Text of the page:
Clinical features, treatment, and outcome of dogs with Coccidioides osteomyelitis

Stephanie L. Shaver Department of Specialty Medicine, College of Veterinary Medicine, Midwestern University, Glendale, AZ

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Daniel S. Foy Department of Specialty Medicine, College of Veterinary Medicine, Midwestern University, Glendale, AZ

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Todd D. Carter Department of Specialty Medicine, College of Veterinary Medicine, Midwestern University, Glendale, AZ

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Abstract

OBJECTIVE

To describe signalment, clinical signs, serologic test results, treatment, and outcome of dogs with Coccidioides osteomyelitis (COM) and to compare those findings with findings for dogs with osteosarcoma (OSA).

ANIMALS

14 dogs with COM and 16 dogs with OSA.

PROCEDURES

Data were retrospectively gathered from electronic medical records.

RESULTS

Dogs with COM were younger and weighed less than dogs with OSA. Six dogs with COM had appendicular lesions, 5 had axial lesions, and 3 had both appendicular and axial lesions; 9 had monostotic disease, and 5 had polyostotic disease. Axial lesions and nonadjacent polyostotic disease were more common in dogs with COM than in dogs with OSA, but radiographic appearance was not different between the 2 groups. Median IgG titer at diagnosis of COM was 1:48 and was significantly decreased after 6 and 12 months of treatment. Percentage of dogs with COM that had clinical signs was significantly decreased after 1, 3, 6, and 12 months of treatment. One year after initiation of treatment, 9 of 9 dogs were still receiving fluconazole and 8 of 9 dogs had positive results for serum IgG titer testing.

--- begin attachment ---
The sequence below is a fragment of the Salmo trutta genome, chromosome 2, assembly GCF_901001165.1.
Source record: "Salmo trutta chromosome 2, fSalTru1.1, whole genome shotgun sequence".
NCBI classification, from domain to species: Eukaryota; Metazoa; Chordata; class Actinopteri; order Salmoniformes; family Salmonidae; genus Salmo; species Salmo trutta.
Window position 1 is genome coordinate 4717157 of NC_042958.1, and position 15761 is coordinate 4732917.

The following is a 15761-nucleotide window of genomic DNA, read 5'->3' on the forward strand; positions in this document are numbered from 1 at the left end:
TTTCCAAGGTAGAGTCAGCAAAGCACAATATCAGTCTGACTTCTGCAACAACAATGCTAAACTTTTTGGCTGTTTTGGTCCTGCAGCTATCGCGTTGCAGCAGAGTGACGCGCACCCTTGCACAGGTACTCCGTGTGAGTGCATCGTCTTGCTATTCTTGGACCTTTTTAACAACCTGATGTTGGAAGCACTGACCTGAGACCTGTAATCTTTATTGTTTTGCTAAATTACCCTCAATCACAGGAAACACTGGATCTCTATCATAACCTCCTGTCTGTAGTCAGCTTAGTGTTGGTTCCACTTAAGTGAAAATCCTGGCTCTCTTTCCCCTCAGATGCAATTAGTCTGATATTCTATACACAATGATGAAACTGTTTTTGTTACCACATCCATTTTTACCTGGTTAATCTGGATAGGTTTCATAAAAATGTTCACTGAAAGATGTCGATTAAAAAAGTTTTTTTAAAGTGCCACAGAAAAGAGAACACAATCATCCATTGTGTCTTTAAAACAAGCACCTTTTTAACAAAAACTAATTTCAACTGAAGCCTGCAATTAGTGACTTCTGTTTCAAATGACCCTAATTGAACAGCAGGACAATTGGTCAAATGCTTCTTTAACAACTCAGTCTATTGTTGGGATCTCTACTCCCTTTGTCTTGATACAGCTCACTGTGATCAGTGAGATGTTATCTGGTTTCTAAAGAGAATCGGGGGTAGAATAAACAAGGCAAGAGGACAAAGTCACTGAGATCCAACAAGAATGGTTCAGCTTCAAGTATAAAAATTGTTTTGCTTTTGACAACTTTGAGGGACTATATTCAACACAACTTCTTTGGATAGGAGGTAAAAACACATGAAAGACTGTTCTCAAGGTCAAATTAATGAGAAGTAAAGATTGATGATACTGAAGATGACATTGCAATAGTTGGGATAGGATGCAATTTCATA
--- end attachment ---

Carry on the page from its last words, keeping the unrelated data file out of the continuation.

CLINICAL RELEVANCE

Dogs with COM typically had a rapid improvement in clinical signs after initiating treatment with fluconazole but required long-term antifungal treatment. Dogs with COM differed from dogs with OSA, but radiographic features had a great degree of overlap between groups, confounding the ability to make a diagnosis on the basis of diagnostic imaging alone.

Abstract

OBJECTIVE

To describe signalment, clinical signs, serologic test results, treatment, and outcome of dogs with Coccidioides osteomyelitis (COM) and to compare those findings with findings for dogs with osteosarcoma (OSA).

ANIMALS

14 dogs with COM and 16 dogs with OSA.

PROCEDURES

Data were retrospectively gathered from electronic medical records.

RESULTS

Dogs with COM were younger and weighed less than dogs with OSA. Six dogs with COM had appendicular lesions, 5 had axial lesions, and 3 had both appendicular and axial lesions; 9 had monostotic disease, and 5 had polyostotic disease. Axial lesions and nonadjacent polyostotic disease were more common in dogs with COM than in dogs with OSA, but radiographic appearance was not different between the 2 groups. Median IgG titer at diagnosis of COM was 1:48 and was significantly decreased after 6 and 12 months of treatment. Percentage of dogs with COM that had clinical signs was significantly decreased after 1, 3, 6, and 12 months of treatment. One year after initiation of treatment, 9 of 9 dogs were still receiving fluconazole and 8 of 9 dogs had positive results for serum IgG titer testing.